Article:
Of course there will always be some that think the laptops the kids already have is good enough, or that Xbox is a better option...

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    Post  Rodion_Romanovic Sun Jun 18, 2023 11:15 am

    GarryB wrote:
    Plus, as I keep asking... why build dozens of Gorshkovs when the improved Gorshkov has not hit the water yet and we don't know how it will go... it might be amazing... in which case internet trolls like yourself will be asking why did they waste time and money and slipway space making more of the original Gorshkovs when the new one is better in every way... they don't have an unlimited budget.

    I believe that they are ships in slightly different class (I mean 22350 and 22350M).

    The first is a very good frigate, but it cannot compare with a ship of the size of Udaloy class destroyer for range and endurance, not considering the amount of launcher modules it can carry (length and displacement if 22350M should be similar or greater than Projekt 1155 Fregat Udaloy class).

    I believe both of them 22350 and 22350M are useful and can be used in different roles (e.g the larger ship for the oceanic fleets while the smaller version for the Baltic and Med to support the smaller 20380.

    Of course, this unless Russia then decides to do a sort of gorshkov light as well, on.a smaller hull of the size of a 11356 class (krivak 5- grigorovic), but it would increase even more the amount of different ship class in production, so I am not sure it would be sensible.

    By the way, Amur shipyard is going to build more 20380 and also 22350.
    Is it possible to build there also ships the size of a Udaloy class? If not problem solved, Russia will for sure build at the same time 22350 (in Amur) and 22350M (severnaya vert, possibly also yantar)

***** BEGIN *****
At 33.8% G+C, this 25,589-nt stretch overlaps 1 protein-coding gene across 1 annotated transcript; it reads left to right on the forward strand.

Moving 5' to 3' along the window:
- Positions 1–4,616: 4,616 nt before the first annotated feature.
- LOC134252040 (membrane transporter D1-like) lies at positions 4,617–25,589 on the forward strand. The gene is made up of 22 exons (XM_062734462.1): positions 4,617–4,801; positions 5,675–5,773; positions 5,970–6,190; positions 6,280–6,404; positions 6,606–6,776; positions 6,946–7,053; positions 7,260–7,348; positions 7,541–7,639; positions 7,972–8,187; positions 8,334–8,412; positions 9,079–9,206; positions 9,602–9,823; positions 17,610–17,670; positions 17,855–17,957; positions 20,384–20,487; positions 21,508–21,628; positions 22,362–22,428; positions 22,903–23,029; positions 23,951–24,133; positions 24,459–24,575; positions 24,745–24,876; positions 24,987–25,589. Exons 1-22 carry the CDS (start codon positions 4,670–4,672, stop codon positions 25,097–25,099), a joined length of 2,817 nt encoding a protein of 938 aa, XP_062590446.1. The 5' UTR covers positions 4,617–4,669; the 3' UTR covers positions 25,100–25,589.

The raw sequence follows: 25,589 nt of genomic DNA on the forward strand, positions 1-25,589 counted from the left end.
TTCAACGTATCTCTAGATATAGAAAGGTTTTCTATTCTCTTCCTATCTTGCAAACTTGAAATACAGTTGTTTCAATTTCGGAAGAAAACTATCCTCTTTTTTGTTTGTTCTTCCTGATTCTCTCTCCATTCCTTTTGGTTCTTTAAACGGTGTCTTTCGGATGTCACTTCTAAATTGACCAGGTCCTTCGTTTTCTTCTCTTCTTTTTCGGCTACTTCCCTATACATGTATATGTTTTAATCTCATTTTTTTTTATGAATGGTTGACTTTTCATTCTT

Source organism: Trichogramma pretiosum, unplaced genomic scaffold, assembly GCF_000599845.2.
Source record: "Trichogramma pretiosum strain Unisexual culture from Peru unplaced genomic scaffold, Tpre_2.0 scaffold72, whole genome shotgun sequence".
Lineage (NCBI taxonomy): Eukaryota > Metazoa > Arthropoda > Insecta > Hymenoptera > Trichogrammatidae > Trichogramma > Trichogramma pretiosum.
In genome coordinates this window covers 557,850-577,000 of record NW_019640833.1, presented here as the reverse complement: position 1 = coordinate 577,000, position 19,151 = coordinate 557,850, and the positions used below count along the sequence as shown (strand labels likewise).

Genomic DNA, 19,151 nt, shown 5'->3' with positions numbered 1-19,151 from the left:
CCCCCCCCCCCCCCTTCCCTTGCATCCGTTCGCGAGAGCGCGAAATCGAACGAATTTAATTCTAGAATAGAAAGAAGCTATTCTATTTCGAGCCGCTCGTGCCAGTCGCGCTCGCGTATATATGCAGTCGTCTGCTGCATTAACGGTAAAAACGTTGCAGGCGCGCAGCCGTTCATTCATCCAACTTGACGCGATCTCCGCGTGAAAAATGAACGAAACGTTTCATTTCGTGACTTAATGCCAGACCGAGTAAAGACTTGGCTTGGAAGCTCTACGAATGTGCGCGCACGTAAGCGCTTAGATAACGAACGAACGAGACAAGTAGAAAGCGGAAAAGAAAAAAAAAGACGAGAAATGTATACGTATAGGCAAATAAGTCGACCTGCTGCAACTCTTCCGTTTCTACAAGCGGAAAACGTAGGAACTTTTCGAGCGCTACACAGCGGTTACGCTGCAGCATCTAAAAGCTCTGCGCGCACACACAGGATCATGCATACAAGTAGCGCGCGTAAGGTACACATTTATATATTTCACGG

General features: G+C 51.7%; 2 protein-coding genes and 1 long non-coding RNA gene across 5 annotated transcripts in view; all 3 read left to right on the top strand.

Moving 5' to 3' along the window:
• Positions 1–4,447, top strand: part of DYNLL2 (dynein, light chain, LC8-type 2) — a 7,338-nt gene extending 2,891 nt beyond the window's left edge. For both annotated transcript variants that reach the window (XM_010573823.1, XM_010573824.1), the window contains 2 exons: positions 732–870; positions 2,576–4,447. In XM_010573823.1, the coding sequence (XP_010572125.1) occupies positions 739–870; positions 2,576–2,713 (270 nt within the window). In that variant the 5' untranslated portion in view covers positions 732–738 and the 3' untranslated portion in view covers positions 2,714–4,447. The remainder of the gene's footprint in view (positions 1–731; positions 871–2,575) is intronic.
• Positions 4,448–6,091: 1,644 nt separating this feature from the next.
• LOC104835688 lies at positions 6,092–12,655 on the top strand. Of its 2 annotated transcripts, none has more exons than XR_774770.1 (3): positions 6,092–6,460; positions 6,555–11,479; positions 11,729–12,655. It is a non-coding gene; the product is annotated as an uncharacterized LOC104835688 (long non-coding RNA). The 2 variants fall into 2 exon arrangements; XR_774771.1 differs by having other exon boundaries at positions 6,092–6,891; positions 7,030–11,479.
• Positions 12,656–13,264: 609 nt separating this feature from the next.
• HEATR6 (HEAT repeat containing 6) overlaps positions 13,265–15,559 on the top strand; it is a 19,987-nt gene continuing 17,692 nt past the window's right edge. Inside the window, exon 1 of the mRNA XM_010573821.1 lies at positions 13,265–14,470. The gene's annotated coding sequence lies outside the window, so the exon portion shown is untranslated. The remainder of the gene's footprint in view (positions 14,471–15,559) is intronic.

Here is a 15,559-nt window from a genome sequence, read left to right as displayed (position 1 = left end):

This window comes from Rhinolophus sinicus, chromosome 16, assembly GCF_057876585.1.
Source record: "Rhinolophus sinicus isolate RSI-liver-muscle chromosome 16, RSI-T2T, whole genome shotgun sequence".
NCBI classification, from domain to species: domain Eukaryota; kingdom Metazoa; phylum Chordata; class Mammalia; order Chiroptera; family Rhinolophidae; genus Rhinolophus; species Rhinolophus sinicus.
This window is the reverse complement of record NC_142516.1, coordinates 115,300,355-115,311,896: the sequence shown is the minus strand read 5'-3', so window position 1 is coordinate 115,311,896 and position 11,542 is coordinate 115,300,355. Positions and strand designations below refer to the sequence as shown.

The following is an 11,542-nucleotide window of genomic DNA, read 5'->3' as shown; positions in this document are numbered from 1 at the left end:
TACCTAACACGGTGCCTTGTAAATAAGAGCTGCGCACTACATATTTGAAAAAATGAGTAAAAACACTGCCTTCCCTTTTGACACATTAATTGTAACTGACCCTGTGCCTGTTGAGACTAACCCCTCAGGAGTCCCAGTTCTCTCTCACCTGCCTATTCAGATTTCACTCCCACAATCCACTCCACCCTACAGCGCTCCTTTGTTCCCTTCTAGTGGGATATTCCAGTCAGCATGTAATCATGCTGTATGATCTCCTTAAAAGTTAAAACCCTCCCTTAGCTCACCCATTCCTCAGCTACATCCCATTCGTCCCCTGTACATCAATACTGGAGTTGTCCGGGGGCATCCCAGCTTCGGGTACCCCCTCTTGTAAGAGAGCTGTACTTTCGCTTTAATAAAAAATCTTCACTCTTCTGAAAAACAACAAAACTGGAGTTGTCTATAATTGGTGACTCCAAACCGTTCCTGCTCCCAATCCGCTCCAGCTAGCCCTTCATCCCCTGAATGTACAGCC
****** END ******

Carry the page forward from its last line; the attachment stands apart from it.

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    Post  Podlodka77 Sun Jun 18, 2023 11:44 am

    No....there is no contract for the construction of additional project 20380/5 corvettes with the Amur Shipyard. Therefore, it is very possible that they will switch to frigates.

    Project 20380 corvettes
    The Amur Shipyard has built and handed over to the Pacific Fleet 3 project 20380 corvettes and next month Rezkiy will be delivered...
    So it is the fourth corvette delivered to the Pacific Fleet and two more corvettes 20380 are under construction at the Amur Shipyard; Grozniy and Braviy. It's 6 project 20380 corvettes for the Pacific..

    Project 20385 corvette...
    The first corvette of this project named Gremyashchiy has already been delivered to the Pacific Fleet. Another one with the name Prvovorniy is has been under construction since the dark ages in Severnaya Werf. An additional 4 are under construction at the Amur Shipyard. So that's 6 corvettes of project 20385.
    The next thing that the Amur Shipyard will go to is the construction of frigates.


    Project 22350 frigates...
    These ships have been under construction since 2006 and we all know the current situation. I think it is a waste of time to hope that the enlarged frigates of the project 22350M will be built soon. For God's sake, not even "Admiral Isakov" has been launched yet.
    And yes, the Russians announce that "Admiral Golovko" is about to be put into active service and is ready. So why is "Admiral Isakov" still on dry land and not launched even though the engines+turbines were installed until September 2021.

    Don't fall for the journalistic nonsense because this Russian frigate project is bullshit of epic proportions. TWOO active frigates since 2006.
    And then some of you write to me not to compare Russia with other countries...
    OK, probably Albania would also show better results in shipbuilding.
    If Russia was a country that had a clear PLAN, then Russia would not find itself in a situation without gas turbines after 2014. And what now, who is the Russians to blame for that but themselves ?
    Imbeciles...
    So let's summarize; Russia is still completely incapable of building a fleet of surface warships. Due to the lack of money, the speed of building nuclear submarines also dropped DRASTICALLY.
    Complete incompetence was also shown in the modernization of surface warships and submarines.

    And what are you dreaming about on the forum about project 22350M frigates ?